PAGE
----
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News Macon Sheriff’s Office salaries: Are they competitive?

Lt. Ken Lane of the MCSO escorts inmate Stanley Scott Owenby through the Sally Port and into the jail. Sheriff HollandHave the salaries of certified deputies with the Macon County Sheriff's Office kept up with other law enforcement agencies in the region? According to Sheriff Robert Holland, they have not.

During budget negotiations over recent months, Holland had recommended pay increases for the deputies in his department in order to make them more competitive with other law enforcement agencies in the Towns of Franklin and Highlands, as well as in Jackson County. At their June 14 meeting, the Macon County Board of Commissioners agreed to a compromise, raising the salaries of deputies an additional two percent above the three percent cost of living increase approved for all county employees effective July 1.

The commissioners also agreed to undertake a study to review all county employee pay rates over the next six months and to determine what adjustments, if any, should be made to make county salaries more competitive in the region.

According to Holland, his deputies make anywhere from $6,000 to $8,000 less than officers with similar levels of training and experience at other agencies. The county saw at least three officers transfer out of the department in the last year, two moving to the Highlands Police Department and one to the Sylva Police Department.

In his recommendation to the commissioners, Holland proposed an average increase of 8.2 percent for all certified deputies, excluding both himself and his staff attorney. For individual officers, this would have meant a change in salary anywhere from 2.4 percent to 26 percent, or $1,000 to $8,000 a year, depending on years of service with the agency, responsibilities and the amount of education, training and specialized certifications. The proposal would have cost the county more than $200,000 a year with benefits.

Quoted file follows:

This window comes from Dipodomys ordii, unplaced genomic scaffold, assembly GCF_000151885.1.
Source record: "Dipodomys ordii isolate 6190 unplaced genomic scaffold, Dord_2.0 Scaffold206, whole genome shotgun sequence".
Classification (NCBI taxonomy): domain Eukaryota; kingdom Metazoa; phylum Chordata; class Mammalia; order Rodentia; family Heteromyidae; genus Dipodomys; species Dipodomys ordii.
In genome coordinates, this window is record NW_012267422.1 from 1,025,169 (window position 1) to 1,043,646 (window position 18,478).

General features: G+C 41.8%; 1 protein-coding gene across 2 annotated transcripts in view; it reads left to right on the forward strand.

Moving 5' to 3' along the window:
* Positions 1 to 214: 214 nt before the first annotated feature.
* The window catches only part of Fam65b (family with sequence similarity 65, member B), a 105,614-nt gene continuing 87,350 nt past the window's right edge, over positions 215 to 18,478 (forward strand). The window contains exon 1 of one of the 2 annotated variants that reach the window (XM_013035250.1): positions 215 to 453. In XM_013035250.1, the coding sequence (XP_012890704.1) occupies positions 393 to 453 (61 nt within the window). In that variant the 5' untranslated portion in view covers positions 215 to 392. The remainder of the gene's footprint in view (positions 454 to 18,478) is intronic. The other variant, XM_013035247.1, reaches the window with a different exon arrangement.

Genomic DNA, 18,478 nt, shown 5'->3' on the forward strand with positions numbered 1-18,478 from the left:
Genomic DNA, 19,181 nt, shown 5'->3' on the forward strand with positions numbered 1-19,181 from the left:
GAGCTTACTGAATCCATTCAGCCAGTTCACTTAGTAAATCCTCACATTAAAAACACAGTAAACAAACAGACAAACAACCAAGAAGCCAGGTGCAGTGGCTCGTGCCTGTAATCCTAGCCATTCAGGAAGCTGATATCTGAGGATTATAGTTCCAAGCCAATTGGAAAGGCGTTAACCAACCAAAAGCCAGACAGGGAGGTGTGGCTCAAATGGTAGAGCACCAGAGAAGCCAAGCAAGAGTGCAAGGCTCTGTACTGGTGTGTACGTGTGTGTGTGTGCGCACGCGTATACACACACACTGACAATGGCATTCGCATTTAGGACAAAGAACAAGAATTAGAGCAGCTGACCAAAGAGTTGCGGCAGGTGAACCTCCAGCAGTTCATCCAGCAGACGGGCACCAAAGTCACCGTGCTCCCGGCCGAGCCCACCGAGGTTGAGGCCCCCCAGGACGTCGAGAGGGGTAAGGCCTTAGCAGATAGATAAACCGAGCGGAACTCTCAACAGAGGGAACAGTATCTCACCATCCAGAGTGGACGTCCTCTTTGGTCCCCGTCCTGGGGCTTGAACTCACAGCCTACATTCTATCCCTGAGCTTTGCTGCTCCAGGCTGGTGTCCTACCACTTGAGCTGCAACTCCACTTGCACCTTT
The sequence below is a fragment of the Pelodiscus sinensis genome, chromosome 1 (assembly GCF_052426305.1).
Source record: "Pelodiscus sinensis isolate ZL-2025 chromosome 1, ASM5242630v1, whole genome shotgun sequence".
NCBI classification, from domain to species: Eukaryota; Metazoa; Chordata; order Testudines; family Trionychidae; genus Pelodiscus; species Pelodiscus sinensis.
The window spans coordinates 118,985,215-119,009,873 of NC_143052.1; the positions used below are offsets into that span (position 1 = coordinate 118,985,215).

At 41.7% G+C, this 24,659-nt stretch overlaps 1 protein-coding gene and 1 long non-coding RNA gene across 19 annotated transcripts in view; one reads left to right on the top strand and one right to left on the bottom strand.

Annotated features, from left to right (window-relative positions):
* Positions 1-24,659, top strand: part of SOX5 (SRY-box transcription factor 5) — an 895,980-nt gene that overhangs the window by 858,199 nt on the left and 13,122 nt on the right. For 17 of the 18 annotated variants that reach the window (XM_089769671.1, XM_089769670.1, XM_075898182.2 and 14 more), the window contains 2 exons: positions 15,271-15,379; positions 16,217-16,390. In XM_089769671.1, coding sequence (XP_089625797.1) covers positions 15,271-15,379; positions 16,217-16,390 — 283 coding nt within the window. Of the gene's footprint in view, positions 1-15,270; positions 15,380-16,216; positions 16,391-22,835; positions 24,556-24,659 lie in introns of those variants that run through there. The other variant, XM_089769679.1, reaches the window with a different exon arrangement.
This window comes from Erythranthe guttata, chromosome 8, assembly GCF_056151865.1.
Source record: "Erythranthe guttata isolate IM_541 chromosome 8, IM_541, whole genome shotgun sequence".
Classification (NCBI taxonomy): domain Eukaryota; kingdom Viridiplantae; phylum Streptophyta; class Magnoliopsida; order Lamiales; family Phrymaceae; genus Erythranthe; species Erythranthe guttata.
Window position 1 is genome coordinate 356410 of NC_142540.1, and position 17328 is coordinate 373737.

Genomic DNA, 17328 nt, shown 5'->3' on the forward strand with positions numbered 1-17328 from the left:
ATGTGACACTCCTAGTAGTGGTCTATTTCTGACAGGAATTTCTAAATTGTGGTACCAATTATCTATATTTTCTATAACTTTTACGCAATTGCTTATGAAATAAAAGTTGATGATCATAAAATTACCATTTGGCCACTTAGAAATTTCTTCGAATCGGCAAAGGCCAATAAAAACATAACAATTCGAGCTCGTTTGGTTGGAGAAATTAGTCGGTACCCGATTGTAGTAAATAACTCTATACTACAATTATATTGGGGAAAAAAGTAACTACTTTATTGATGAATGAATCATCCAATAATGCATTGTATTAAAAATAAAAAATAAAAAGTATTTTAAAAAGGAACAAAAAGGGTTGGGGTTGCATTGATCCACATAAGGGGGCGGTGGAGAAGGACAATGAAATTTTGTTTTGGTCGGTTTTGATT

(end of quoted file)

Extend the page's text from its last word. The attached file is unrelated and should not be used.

In Macon County, the salary of an entry-level deputy sheriff with basic law enforcement training but no experience and no specialized certifications is currently set at $28,500. Holland has recommended that the starting salary be increased to $30,500.

With two years experience, a deputy sheriff’s base salary starts at $29,500, while an investigator (Corporal) with at least three years patrol experience starts at $31,100, and an investigator (Sergeant) with more than ten years patrol experience starts at $34,300. Holland’s proposal for each of these levels was $32,500, $37,500 and $42, 641, respectively.

According to sheriff’s department attorney Brian Welch, in its proposal, the department sought a non-arbitrary method of determining appropriate pay scales for its deputies. Welch noted, however, that a direct comparison with other departments is complicated by the benefits that are offered and other factors. In addition, overtime pay, which Holland notes has been on the rise in his department in recent years, is not reflected in base salary and pay scale figures.

A survey of the Franklin, Highlands and Sylva police departments, and the Jackson County Sheriff’s Office, lends some credence to Holland’s claim that his department’s salaries are falling behind. Starting salaries at these agencies range from $28,500 (Franklin PD) to $29,245 (JCSO), a negligible difference.